Investigating the influence of metallic impurities on the properties of Cu coatings intended for used nuclear fuel containers

Canada’s use of nuclear power has led to an inventory of used fuel, which requires a strategy for safe, permanent containment. The current long-term disposal plan uses both natural and engineered barriers in a deep geological repository. A key engineered barrier in this concept is the used fuel container (UFC), made of copper-coated carbon steel. The Cu coating will be applied by two additive manufacturing techniques, electrodeposition (ED) and cold spray (CS) deposition. A major element in the UFC design is the establishment of specifications that will ensure efficient and cost-effective fabrication on the scale needed for the UFC, while avoiding any concerns related to performance. Since the CS-Cu coatings, proposed to cover the weld region of the container will inevitably contain trace metallic and non-metallic impurities, tolerances must be assigned. However, the absence of relevant studies in the literature suggests that the impacts of these impurities on the corrosion performance of Cu coatings remain unknown. The proposed research will develop an understanding of how impurities impact the corrosion of CS-Cu coatings, helping the Nuclear Waste Management Organization (NWMO) and the National Research Council (NRC) in assessing the performance of CS coatings and assigning specifications for large scale UFC fabrication.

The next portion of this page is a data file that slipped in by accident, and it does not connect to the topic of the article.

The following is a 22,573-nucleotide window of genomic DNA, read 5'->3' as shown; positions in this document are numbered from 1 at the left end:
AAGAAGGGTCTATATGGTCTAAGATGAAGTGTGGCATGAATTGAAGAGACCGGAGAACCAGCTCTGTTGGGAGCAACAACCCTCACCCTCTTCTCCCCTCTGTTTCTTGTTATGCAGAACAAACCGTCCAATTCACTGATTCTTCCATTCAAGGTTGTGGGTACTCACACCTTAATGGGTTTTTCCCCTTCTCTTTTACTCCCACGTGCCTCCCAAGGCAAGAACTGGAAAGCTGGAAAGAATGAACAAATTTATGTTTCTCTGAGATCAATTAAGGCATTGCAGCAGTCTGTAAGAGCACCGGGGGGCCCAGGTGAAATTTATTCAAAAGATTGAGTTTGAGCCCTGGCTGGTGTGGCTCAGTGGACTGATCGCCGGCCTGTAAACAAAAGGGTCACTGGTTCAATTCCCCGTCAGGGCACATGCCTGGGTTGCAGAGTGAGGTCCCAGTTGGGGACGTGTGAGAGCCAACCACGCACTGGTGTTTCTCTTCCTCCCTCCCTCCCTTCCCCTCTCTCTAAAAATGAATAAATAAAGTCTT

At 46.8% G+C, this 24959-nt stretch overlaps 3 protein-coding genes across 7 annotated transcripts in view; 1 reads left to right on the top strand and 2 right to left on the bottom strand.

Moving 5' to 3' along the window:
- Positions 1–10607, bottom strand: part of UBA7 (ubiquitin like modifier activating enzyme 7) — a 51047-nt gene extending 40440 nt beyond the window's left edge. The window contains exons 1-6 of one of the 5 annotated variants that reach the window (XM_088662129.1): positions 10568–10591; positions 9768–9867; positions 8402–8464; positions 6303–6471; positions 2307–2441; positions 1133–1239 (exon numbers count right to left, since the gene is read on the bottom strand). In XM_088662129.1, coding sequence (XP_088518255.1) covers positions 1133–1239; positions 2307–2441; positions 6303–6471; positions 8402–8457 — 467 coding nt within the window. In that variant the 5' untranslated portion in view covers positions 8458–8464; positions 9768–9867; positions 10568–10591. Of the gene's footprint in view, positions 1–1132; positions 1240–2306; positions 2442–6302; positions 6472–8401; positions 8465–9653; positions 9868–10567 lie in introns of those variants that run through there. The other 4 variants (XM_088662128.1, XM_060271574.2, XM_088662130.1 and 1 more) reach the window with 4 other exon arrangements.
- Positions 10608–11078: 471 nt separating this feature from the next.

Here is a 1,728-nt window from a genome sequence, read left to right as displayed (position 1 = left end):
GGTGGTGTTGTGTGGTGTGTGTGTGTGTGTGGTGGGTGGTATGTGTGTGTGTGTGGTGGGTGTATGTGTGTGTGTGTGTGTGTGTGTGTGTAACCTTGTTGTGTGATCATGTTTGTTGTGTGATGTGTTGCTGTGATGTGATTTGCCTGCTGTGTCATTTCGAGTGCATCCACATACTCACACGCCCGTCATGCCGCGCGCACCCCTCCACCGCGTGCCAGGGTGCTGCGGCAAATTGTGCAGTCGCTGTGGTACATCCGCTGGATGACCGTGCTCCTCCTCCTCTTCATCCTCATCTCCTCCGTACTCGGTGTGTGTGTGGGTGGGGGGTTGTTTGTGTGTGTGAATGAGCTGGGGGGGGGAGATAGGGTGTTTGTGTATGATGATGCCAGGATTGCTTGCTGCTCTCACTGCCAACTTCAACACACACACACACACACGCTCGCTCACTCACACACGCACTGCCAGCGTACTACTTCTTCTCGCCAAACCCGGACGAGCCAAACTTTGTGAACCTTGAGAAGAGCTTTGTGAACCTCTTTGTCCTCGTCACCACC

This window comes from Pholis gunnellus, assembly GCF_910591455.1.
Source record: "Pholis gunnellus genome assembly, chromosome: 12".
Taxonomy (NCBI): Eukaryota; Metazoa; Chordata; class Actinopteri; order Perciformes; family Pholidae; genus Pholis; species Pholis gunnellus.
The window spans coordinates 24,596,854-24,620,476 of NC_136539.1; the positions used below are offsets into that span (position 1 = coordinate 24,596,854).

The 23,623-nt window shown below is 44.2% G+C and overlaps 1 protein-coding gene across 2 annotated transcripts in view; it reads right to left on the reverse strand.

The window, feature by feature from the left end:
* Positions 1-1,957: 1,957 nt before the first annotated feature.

Intern: 
Jeffrey Henderson
Faculty Supervisor: 
James Noël
Province: 
Ontario
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